other, and some of both sects are delusional by believing that any response to the social demands of Shiites is at the expense of Sunnis. Strife is centred on how to cherish and preserve individual gains, not national achievements, though any observer of the protesters’ demands can obviously see them devoid of sectarian labels and suggestions, and meeting these demands will provide welfare and reflect the benefit to society as a whole .

How far are Iran and Qatar having a hand in Bahrain simmering unrest?

The link is like Great Britain and India!!!! It does not make sense to believe the myth that the driving force of Bahrain uprising is motivated by foreigners. The doubts raised regarding hidden hands, foreign agendas, funds of the Iranian neo-Safawid regime and there has been no evidence of Iranian involvement for decades the transfer of remittances is observed, phone calls are monitored, movements and meetings go public and the power has all the means .You are kindly requested to show evidence that there is a direct link between Iran’s sapping and beleaguered  power, plunged into its divide and strife and the Bahrain’s political forces which are at fault, just because Shi'ism is a common denominator with Iran !!!!

Qatar’s satellite channels provide not only a platform for Bahrainis and what are these fallacies and biased assumptions on conspiracy mentality designed for?
What we are talking about is internal demands for an internal situation and it does not stand to reason to label the demands of Bahrainis for their rights or changes to be traitors, troublemakers or renegades!!!

Tension has an economic and social cost!!!

National and ideological upheavals are usually costly but it is price-inclusive as the common wisdom says.
We should agree on demands whether to be realistic, urgent and postponed, the political move is a blessing, social dialogue is a blessing, and the result is a blessing in disguise. Now is the perfect time for people to express their opinions with freedom and transparency. Thousands of protesters who took to the streets are not cats or expatriates, and if they were expatriates, their voices should be heard. Bahrain’s 17 administrative districts which have witnessed demonstrations are not in Tanzania or Bolivia, they are nationals and your fellow countrymen. The anti-government protesters’ demands for welfare and gains will benefit everyone. The problem containment and demands are to be fairly considered is a must.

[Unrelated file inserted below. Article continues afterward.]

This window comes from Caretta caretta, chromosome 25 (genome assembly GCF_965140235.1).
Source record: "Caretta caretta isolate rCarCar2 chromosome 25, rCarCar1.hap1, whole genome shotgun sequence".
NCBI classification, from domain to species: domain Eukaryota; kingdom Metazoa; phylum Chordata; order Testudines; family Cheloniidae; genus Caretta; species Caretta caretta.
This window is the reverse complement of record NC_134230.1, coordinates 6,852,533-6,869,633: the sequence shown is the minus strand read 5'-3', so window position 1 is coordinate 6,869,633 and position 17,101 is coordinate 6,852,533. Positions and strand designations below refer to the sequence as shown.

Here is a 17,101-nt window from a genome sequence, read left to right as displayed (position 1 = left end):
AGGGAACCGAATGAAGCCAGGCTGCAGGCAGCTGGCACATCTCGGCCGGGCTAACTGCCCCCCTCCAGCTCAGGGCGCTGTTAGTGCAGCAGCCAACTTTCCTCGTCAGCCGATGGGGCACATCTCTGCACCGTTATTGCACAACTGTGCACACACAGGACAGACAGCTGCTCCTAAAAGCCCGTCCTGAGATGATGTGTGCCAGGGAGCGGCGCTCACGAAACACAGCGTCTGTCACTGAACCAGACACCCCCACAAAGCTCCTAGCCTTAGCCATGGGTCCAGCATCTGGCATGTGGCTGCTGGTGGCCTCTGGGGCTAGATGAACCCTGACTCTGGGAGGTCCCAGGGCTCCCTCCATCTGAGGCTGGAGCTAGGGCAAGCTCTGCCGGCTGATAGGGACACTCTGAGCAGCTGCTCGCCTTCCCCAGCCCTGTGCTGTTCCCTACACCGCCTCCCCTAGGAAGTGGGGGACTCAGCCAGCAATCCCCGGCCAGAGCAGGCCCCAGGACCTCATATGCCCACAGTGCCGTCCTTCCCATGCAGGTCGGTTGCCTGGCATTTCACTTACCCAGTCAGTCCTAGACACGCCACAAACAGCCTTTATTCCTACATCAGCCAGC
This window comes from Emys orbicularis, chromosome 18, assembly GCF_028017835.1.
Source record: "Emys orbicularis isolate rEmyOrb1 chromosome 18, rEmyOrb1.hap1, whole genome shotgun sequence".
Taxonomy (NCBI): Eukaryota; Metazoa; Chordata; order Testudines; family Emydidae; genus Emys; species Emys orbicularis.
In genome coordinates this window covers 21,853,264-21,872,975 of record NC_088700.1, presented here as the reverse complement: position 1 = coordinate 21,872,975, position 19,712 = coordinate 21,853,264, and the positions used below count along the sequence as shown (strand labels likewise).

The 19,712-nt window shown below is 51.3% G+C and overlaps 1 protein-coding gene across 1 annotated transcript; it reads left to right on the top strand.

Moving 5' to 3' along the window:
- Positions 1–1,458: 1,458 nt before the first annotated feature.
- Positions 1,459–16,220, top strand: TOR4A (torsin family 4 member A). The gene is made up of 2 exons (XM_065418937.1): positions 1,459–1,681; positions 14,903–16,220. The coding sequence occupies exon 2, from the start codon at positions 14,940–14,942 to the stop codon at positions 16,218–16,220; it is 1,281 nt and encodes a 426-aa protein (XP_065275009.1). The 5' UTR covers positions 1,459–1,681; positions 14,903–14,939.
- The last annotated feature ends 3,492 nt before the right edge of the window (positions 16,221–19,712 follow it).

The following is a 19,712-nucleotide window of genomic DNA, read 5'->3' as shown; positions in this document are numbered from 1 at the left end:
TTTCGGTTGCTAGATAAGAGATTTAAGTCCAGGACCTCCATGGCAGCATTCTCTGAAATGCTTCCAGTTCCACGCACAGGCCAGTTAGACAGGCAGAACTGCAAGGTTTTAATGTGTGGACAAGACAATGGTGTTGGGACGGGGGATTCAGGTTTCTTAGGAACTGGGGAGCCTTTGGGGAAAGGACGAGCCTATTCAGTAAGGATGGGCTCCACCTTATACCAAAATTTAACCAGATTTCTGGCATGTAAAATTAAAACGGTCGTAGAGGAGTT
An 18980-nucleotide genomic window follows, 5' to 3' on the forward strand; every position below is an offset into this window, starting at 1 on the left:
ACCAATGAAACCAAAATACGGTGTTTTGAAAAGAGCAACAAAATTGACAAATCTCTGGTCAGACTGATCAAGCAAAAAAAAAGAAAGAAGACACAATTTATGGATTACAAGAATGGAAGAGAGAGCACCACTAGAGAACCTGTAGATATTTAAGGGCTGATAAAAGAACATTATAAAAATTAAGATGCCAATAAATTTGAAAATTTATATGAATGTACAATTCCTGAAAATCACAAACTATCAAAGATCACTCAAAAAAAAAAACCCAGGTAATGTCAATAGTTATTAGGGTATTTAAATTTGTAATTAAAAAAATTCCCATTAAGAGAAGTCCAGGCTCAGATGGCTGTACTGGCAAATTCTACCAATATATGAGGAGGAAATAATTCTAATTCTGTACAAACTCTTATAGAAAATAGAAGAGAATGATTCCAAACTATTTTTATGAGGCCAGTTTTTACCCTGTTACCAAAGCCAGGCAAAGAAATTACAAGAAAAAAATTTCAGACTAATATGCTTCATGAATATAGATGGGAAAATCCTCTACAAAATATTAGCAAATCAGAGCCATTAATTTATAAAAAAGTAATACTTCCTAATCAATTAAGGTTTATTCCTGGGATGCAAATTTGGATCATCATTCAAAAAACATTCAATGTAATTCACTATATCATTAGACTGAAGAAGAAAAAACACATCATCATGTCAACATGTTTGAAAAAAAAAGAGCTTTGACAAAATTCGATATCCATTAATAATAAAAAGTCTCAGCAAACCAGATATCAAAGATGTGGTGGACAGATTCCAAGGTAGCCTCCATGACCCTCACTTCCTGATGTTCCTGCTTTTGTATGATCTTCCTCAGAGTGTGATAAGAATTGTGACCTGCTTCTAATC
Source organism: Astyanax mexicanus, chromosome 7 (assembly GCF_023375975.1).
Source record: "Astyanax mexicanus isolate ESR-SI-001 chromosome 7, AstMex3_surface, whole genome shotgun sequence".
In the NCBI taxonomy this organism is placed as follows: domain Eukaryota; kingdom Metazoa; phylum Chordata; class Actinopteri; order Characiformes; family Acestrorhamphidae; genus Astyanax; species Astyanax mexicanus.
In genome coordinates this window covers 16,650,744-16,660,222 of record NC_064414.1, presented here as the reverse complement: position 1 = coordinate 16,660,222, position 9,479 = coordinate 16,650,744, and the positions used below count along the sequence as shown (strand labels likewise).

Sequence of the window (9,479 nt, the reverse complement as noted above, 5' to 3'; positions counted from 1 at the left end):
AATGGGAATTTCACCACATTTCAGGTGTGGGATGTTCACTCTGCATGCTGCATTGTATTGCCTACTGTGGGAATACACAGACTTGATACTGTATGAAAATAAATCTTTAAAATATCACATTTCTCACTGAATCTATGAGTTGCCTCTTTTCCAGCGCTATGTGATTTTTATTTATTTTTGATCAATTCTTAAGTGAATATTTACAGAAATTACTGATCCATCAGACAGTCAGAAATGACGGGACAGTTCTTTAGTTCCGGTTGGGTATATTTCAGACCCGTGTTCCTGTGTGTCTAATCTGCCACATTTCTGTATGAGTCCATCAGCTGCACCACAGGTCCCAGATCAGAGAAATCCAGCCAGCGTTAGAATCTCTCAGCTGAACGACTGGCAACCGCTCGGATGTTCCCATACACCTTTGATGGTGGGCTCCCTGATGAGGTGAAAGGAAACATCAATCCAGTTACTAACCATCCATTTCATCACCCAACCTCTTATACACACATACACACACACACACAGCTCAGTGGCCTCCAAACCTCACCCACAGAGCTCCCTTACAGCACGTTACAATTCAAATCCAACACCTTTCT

Why did the demonstrations take place on the same day of the national charter? Is it to spoil the jubilation of Bahrainis?

The national charter used to be a turning point over the course of the action. It was the landmark day in the history of Bahrain followed by prosperous years. This was the dearest unprecedented day in the hearts of Bahrainis and the Bahrainis right now have no anniversary to rally around with love. At noon I attended the anniversary of Bahrain national charter in the presence of His Majesty, though at night I was with demonstrators in the hospital and I said to them:
“The national charter and its anniversary is a source of pride and happiness for us. Yet, we support the Bahrainis right for more reforms, and this is exactly the demands of our people. The charter, used to be ten years ago a shift from a repressive state into a modern one, and the anniversary may as well be the same toward a full-fledged democratic state.”

But the Bahrainis as a whole are not satisfied with such demands? Or rather the way ,these demands are expressed ?

The demonstrators have the right to protest. Each person has his/her opinion about the course of events and freedom of expression should be guaranteed. The jubilant demonstrators who took to the streets, cheering and waving national flags have the right to believe that their hopes are fulfilled, and those bearers of the Bahrain flag have the right to chant its name and demand for more freedom of expression. The most important points include the use of respectful language and mutual appreciation. Objectivity should prevail and the demonstrators in the streets should not be labelled as traitors, troublemakers and anarchists and those loyalists who pledge support to the king, chanting and carrying posters of the monarch are not political sycophants, social climbers and opportunists. Each person has his point of view and freedom of speech should be observed as Voltaire said “I disagree with you, but I'm ready to die to let you express your opinion”.

So what?

Bahrain is the homeland for all sects, and the days to come will be better and do not get scared of changes and upheavals to take place and turn a deaf ear to agents of wrath and sowers of discord.

Man proposes and God disposes